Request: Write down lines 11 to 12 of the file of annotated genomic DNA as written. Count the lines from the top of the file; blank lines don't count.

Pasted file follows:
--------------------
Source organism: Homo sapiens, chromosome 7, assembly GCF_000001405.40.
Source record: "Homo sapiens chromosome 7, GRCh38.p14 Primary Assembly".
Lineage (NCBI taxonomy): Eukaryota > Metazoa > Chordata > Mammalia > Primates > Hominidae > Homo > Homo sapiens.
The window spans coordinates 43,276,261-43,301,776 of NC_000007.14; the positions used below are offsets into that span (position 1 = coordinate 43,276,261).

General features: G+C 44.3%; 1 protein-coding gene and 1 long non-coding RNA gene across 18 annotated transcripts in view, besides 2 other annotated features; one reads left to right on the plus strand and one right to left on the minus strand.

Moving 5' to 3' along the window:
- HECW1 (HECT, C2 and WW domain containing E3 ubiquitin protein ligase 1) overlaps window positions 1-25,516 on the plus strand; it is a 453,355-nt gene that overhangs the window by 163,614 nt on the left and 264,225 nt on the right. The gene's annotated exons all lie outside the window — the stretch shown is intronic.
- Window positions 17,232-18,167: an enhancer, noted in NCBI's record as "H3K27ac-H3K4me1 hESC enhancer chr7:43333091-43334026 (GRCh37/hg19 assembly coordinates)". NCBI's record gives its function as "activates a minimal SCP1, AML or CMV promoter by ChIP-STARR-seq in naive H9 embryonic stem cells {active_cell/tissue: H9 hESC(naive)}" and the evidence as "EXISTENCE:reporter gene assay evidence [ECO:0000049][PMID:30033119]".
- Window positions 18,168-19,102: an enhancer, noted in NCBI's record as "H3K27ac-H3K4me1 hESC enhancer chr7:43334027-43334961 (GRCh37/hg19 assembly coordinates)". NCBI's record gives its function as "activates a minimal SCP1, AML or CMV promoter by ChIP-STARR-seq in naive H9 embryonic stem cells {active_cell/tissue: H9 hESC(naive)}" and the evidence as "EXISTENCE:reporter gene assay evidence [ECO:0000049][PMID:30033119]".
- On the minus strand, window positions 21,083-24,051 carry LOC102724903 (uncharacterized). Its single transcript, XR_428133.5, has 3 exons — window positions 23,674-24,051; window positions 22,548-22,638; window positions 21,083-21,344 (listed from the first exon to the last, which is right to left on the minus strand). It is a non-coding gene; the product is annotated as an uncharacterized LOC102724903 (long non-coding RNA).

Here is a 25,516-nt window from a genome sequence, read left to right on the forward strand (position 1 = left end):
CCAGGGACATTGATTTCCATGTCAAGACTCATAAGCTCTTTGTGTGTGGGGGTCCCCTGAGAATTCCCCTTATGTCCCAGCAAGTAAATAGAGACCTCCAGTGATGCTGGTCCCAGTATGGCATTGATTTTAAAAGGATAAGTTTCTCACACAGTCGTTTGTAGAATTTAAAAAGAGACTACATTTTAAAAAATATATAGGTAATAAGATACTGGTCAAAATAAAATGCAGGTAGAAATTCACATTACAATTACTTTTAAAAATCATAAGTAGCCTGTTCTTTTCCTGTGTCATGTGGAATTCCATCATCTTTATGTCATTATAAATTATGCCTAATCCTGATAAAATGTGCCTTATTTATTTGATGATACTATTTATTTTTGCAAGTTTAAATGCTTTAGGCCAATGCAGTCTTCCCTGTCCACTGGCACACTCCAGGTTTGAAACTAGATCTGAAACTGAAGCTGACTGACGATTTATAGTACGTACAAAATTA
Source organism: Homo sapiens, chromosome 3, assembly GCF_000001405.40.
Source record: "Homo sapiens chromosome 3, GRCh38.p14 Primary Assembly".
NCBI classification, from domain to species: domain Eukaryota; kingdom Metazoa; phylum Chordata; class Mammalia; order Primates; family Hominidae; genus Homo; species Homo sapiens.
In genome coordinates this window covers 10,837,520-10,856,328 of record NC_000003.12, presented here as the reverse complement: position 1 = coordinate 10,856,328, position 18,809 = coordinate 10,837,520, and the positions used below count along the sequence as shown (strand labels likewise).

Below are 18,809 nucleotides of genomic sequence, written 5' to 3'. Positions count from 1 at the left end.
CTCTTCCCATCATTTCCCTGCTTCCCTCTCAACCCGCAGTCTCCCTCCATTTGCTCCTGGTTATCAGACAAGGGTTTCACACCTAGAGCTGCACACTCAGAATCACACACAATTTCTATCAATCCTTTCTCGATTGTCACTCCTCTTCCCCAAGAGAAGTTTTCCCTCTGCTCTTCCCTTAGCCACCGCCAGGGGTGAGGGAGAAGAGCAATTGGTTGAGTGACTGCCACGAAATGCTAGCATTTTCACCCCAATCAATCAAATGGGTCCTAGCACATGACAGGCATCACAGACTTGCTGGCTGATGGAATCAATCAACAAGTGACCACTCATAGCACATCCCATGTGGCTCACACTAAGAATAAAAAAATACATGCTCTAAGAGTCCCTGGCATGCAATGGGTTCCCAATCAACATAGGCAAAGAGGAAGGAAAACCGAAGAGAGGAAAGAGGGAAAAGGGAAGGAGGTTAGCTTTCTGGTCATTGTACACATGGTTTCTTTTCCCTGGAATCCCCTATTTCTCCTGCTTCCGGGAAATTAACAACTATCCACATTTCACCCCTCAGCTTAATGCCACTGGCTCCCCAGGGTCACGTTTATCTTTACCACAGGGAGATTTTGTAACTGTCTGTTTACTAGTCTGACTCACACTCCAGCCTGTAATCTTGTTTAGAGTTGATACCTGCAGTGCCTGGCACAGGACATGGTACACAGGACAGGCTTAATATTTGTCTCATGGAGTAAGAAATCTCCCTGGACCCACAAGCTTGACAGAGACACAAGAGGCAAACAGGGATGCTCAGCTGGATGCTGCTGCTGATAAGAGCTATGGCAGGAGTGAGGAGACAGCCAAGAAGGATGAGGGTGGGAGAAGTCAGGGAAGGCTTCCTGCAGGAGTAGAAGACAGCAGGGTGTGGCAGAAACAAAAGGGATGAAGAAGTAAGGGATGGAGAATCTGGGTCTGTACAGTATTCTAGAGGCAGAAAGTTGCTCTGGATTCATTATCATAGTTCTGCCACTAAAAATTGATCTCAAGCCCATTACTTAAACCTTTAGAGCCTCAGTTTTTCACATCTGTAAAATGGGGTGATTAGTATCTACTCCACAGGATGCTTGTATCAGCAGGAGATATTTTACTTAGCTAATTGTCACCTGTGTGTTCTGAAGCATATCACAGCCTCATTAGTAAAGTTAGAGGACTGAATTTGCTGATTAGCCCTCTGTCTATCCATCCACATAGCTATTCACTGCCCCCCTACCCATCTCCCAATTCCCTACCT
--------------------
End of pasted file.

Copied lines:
Here is a 25,516-nt window from a genome sequence, read left to right on the forward strand (position 1 = left end):
CCAGGGACATTGATTTCCATGTCAAGACTCATAAGCTCTTTGTGTGTGGGGGTCCCCTGAGAATTCCCCTTATGTCCCAGCAAGTAAATAGAGACCTCCAGTGATGCTGGTCCCAGTATGGCATTGATTTTAAAAGGATAAGTTTCTCACACAGTCGTTTGTAGAATTTAAAAAGAGACTACATTTTAAAAAATATATAGGTAATAAGATACTGGTCAAAATAAAATGCAGGTAGAAATTCACATTACAATTACTTTTAAAAATCATAAGTAGCCTGTTCTTTTCCTGTGTCATGTGGAATTCCATCATCTTTATGTCATTATAAATTATGCCTAATCCTGATAAAATGTGCCTTATTTATTTGATGATACTATTTATTTTTGCAAGTTTAAATGCTTTAGGCCAATGCAGTCTTCCCTGTCCACTGGCACACTCCAGGTTTGAAACTAGATCTGAAACTGAAGCTGACTGACGATTTATAGTACGTACAAAATTA